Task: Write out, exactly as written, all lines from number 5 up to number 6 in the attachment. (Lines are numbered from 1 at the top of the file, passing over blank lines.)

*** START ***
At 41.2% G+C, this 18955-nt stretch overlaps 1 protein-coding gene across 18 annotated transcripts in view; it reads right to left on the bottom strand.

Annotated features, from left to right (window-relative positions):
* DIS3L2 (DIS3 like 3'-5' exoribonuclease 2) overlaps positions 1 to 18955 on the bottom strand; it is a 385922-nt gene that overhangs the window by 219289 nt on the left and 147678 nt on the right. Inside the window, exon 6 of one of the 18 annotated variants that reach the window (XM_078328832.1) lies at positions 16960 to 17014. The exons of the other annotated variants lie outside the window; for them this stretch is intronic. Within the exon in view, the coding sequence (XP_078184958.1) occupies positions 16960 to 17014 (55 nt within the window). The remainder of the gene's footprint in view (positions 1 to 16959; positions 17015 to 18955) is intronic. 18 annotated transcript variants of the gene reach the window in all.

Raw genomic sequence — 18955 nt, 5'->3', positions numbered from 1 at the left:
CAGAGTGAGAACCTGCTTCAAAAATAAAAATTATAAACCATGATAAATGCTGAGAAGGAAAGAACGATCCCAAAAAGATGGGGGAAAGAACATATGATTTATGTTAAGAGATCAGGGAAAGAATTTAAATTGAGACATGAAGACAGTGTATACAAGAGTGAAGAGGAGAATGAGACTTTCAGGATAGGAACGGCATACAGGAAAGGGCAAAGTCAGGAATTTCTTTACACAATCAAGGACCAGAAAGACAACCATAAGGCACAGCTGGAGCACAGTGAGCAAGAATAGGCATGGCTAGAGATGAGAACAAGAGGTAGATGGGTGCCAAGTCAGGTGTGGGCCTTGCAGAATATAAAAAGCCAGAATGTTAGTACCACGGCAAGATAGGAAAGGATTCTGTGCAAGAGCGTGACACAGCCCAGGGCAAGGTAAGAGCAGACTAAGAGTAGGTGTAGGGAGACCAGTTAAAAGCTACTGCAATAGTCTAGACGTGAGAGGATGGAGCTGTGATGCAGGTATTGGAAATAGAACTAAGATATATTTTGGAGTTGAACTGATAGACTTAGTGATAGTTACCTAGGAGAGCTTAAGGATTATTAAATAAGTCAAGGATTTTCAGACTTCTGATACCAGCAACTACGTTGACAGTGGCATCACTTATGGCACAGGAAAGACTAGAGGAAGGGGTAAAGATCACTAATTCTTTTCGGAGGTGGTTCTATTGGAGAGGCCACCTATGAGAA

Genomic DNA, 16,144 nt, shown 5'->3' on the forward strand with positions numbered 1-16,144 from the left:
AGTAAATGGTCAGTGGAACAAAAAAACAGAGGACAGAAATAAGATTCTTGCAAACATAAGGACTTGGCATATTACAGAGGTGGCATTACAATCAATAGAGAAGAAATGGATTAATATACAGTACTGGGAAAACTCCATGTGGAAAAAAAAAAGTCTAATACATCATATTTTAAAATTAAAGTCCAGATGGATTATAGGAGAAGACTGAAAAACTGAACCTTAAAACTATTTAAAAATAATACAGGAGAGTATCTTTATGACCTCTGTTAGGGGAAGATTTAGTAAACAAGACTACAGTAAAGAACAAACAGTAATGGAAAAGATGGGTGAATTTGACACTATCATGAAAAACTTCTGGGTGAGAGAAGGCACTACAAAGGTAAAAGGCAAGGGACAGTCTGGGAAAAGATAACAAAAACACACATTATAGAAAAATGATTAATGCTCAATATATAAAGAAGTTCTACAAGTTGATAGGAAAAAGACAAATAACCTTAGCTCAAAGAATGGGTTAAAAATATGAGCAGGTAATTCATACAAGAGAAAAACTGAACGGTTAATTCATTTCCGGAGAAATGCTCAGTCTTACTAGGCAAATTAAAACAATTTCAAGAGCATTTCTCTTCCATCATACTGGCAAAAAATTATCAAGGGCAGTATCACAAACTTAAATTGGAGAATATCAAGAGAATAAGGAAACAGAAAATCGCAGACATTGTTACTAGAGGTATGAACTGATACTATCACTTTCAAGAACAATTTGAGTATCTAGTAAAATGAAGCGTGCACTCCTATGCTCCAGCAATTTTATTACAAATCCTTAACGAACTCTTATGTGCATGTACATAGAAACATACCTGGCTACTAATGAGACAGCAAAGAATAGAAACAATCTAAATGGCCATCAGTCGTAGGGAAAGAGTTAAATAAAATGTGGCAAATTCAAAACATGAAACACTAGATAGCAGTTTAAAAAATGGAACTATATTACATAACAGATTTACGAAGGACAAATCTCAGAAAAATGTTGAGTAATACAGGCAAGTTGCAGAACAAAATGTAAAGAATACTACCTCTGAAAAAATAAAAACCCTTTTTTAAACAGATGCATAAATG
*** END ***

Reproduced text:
CAGAGTGAGAACCTGCTTCAAAAATAAAAATTATAAACCATGATAAATGCTGAGAAGGAAAGAACGATCCCAAAAAGATGGGGGAAAGAACATATGATTTATGTTAAGAGATCAGGGAAAGAATTTAAATTGAGACATGAAGACAGTGTATACAAGAGTGAAGAGGAGAATGAGACTTTCAGGATAGGAACGGCATACAGGAAAGGGCAAAGTCAGGAATTTCTTTACACAATCAAGGACCAGAAAGACAACCATAAGGCACAGCTGGAGCACAGTGAGCAAGAATAGGCATGGCTAGAGATGAGAACAAGAGGTAGATGGGTGCCAAGTCAGGTGTGGGCCTTGCAGAATATAAAAAGCCAGAATGTTAGTACCACGGCAAGATAGGAAAGGATTCTGTGCAAGAGCGTGACACAGCCCAGGGCAAGGTAAGAGCAGACTAAGAGTAGGTGTAGGGAGACCAGTTAAAAGCTACTGCAATAGTCTAGACGTGAGAGGATGGAGCTGTGATGCAGGTATTGGAAATAGAACTAAGATATATTTTGGAGTTGAACTGATAGACTTAGTGATAGTTACCTAGGAGAGCTTAAGGATTATTAAATAAGTCAAGGATTTTCAGACTTCTGATACCAGCAACTACGTTGACAGTGGCATCACTTATGGCACAGGAAAGACTAGAGGAAGGGGTAAAGATCACTAATTCTTTTCGGAGGTGGTTCTATTGGAGAGGCCACCTATGAGAA

Genomic DNA, 16,144 nt, shown 5'->3' on the forward strand with positions numbered 1-16,144 from the left: